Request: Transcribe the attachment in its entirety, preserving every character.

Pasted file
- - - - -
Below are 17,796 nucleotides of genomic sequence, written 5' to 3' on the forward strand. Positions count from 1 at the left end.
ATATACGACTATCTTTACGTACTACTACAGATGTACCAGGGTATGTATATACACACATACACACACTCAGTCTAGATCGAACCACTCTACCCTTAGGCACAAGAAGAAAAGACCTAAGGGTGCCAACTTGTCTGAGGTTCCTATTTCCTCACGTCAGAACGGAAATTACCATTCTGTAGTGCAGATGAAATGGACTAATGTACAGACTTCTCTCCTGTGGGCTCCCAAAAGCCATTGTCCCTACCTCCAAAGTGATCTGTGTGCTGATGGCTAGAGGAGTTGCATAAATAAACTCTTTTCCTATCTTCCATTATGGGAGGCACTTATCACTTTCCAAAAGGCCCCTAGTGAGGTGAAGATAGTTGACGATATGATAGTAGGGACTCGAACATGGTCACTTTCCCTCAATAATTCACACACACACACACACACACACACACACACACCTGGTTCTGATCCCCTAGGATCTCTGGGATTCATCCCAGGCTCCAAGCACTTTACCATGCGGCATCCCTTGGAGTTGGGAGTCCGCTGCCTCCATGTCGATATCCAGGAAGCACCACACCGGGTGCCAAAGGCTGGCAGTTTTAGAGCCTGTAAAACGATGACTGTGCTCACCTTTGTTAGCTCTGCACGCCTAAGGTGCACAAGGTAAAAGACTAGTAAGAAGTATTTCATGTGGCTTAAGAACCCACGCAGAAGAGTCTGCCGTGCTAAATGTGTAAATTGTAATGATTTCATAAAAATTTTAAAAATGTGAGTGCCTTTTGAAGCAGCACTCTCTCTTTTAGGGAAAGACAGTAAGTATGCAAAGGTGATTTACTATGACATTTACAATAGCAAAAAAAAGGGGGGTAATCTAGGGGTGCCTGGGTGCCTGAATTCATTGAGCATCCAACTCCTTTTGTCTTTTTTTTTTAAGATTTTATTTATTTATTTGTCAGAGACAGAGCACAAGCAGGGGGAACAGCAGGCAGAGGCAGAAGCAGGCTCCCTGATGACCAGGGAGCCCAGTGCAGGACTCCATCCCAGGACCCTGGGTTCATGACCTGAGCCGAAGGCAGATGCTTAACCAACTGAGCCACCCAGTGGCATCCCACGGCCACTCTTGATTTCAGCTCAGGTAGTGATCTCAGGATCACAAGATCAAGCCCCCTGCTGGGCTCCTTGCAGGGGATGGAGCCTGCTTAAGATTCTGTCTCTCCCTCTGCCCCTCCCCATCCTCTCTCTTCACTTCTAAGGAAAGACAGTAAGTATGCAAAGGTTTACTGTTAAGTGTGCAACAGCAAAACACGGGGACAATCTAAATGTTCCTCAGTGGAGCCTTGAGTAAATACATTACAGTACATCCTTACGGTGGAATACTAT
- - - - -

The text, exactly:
Below are 17,796 nucleotides of genomic sequence, written 5' to 3' on the forward strand. Positions count from 1 at the left end.
ATATACGACTATCTTTACGTACTACTACAGATGTACCAGGGTATGTATATACACACATACACACACTCAGTCTAGATCGAACCACTCTACCCTTAGGCACAAGAAGAAAAGACCTAAGGGTGCCAACTTGTCTGAGGTTCCTATTTCCTCACGTCAGAACGGAAATTACCATTCTGTAGTGCAGATGAAATGGACTAATGTACAGACTTCTCTCCTGTGGGCTCCCAAAAGCCATTGTCCCTACCTCCAAAGTGATCTGTGTGCTGATGGCTAGAGGAGTTGCATAAATAAACTCTTTTCCTATCTTCCATTATGGGAGGCACTTATCACTTTCCAAAAGGCCCCTAGTGAGGTGAAGATAGTTGACGATATGATAGTAGGGACTCGAACATGGTCACTTTCCCTCAATAATTCACACACACACACACACACACACACACACACACCTGGTTCTGATCCCCTAGGATCTCTGGGATTCATCCCAGGCTCCAAGCACTTTACCATGCGGCATCCCTTGGAGTTGGGAGTCCGCTGCCTCCATGTCGATATCCAGGAAGCACCACACCGGGTGCCAAAGGCTGGCAGTTTTAGAGCCTGTAAAACGATGACTGTGCTCACCTTTGTTAGCTCTGCACGCCTAAGGTGCACAAGGTAAAAGACTAGTAAGAAGTATTTCATGTGGCTTAAGAACCCACGCAGAAGAGTCTGCCGTGCTAAATGTGTAAATTGTAATGATTTCATAAAAATTTTAAAAATGTGAGTGCCTTTTGAAGCAGCACTCTCTCTTTTAGGGAAAGACAGTAAGTATGCAAAGGTGATTTACTATGACATTTACAATAGCAAAAAAAAGGGGGGTAATCTAGGGGTGCCTGGGTGCCTGAATTCATTGAGCATCCAACTCCTTTTGTCTTTTTTTTTTAAGATTTTATTTATTTATTTGTCAGAGACAGAGCACAAGCAGGGGGAACAGCAGGCAGAGGCAGAAGCAGGCTCCCTGATGACCAGGGAGCCCAGTGCAGGACTCCATCCCAGGACCCTGGGTTCATGACCTGAGCCGAAGGCAGATGCTTAACCAACTGAGCCACCCAGTGGCATCCCACGGCCACTCTTGATTTCAGCTCAGGTAGTGATCTCAGGATCACAAGATCAAGCCCCCTGCTGGGCTCCTTGCAGGGGATGGAGCCTGCTTAAGATTCTGTCTCTCCCTCTGCCCCTCCCCATCCTCTCTCTTCACTTCTAAGGAAAGACAGTAAGTATGCAAAGGTTTACTGTTAAGTGTGCAACAGCAAAACACGGGGACAATCTAAATGTTCCTCAGTGGAGCCTTGAGTAAATACATTACAGTACATCCTTACGGTGGAATACTAT